* Pandora opens at $20 a shr, 25 pct above IPO price
* Shares end day up 9 pct amid broad market losses
* Price implies market value of $2.8 billion (Rewrites)
By Jennifer Saba and Liana B. Baker
NEW YORK, June 15 (Reuters) - Investors learned a hard lesson on Wednesday about red-hot Internet companies: they can go cold very quickly.
Shares in the latest Internet IPO sensation, Pandora Media Inc (P.N), surged 48 percent in early trade but then reversed course and closed below their opening price on the New York Stock Exchange as doubts increased about whether the online radio service would ever turn a profit.
While those who bought at the IPO price are still ahead, almost anyone who bought shares during market hours on Wednesday are now nursing a loss.
One major concern about Pandora: The bigger its audience gets, the more it must pay record labels in licensing fees, hurting the mostly free radio service’s chances of becoming profitable.
Chief Executive Joseph Kennedy said there was no timeline to turn a profit, though a larger audience should eventually attract advertising dollars.
“We are tremendously focused on providing a great listener experience and that’s what has gotten us to this point,” Kennedy told Reuters in an interview.
The stock closed the day at $17.42, above its IPO price of $16 a share, and bucking the broader market sell-off. Pandora had previously increased its target price range to between $10 and $12. On Tuesday, the company raised $235 million from its IPO. [ID:nN14212118].
Still, with a market value of $2.8 billion, equivalent to about 20 times last year’s sales, some analysts think Pandora’s price is still too rich. Amazon.com Inc (AMZN.O) and Sirius XM Radio Inc (SIRI.O) for example, both trade at about three times 2010 revenue.
“If investors are investing in the hope that maybe Pandora can figure it out, that’s not an analytical framework to make an investment,” said Morningstar analyst Rick Summer, who has a $6 price target on the stock.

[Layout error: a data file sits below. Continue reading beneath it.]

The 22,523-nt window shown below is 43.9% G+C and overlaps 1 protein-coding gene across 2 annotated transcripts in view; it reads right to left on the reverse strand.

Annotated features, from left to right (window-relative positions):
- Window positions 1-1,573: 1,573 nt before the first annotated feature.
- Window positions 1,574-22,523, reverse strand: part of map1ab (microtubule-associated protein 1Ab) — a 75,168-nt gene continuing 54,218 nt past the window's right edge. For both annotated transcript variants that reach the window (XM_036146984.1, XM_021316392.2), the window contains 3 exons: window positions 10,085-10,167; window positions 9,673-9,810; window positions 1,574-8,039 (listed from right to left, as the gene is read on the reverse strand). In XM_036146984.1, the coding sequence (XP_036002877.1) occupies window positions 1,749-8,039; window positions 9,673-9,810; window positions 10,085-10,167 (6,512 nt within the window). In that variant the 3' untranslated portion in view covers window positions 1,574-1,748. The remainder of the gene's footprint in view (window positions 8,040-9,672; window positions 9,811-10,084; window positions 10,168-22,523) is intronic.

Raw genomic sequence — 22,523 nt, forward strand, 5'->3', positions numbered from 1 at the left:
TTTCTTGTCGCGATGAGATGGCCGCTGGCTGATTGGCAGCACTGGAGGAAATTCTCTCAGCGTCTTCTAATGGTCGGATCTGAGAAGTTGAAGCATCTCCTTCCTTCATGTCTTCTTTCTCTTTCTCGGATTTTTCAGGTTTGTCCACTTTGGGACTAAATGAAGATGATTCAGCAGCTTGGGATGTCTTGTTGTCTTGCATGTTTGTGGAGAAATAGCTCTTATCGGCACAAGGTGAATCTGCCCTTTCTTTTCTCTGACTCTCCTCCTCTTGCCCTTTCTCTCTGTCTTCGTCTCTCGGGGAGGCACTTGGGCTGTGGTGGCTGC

“The reason we’re so bearish is that Pandora has no competitive advantages and the valuation is crazy,” Summer said.
Reuters Breakingviews [ID:nN15282590]
Reuters Insider show link.reuters.com/puk22s
Graphic on dotcom value by revenue:
Online start-ups have stoked the interest of investors who are anticipating the IPOs of Facebook and Twitter even as big companies like Ally Financial are having trouble going public. [ID:nN09285068]
But can these companies keep pace with outsized growth expectations? LinkedIn Corp LNKD.N, the professional networking site that went public in May, warned it won’t be profitable this year and Groupon, which filed to go public earlier this month, posted a quarterly loss on rising costs.
“It’s too early to start throwing around the b-word,” said GreenCrest Capital analyst Anupam Palit, referring to a bubble. “In 12 to 18 months when we have more follow-ons, like IPOs from Groupon, Zynga and Facebook, then we’ll know more.”
Pandora, which has been around for a decade, runs a service that allows listeners to create music playlists. It has about 90 million registered users.
“Pandora is incredibly enticing at a surface level because millions and millions of people are using it,” said Lazard Capital Markets analyst Barton Crockett. “I think there is a love factor that is getting investors interested in it.”
Kennedy said Pandora planned to keep advertising as its main source of revenue -- similar to traditional radio -- even thought it offers a premium subscription service.
“We will never do anything like the 12 or 13 minutes of advertising that characterize broadcasting radio today,” he said.
So far, the cost of maintaining the service is outpacing its revenue growth.
“As each user listens to it more and more, Pandora gets charged more and more,” said Morningstar’s Summer. “You don’t get any operating leverage in that model.”
Founded in January 2000 as TheSavageBeast.com, the company changed its name to Pandora Media five years later. It racked up net operating losses of $92.1 million over the 10 years that ended this past April, according to a government filing. (Reporting by Jennifer Saba and Liana Baker; editing by John Wallace, Chelsea Emery, Lisa Von Ahn and Phil Berlowitz)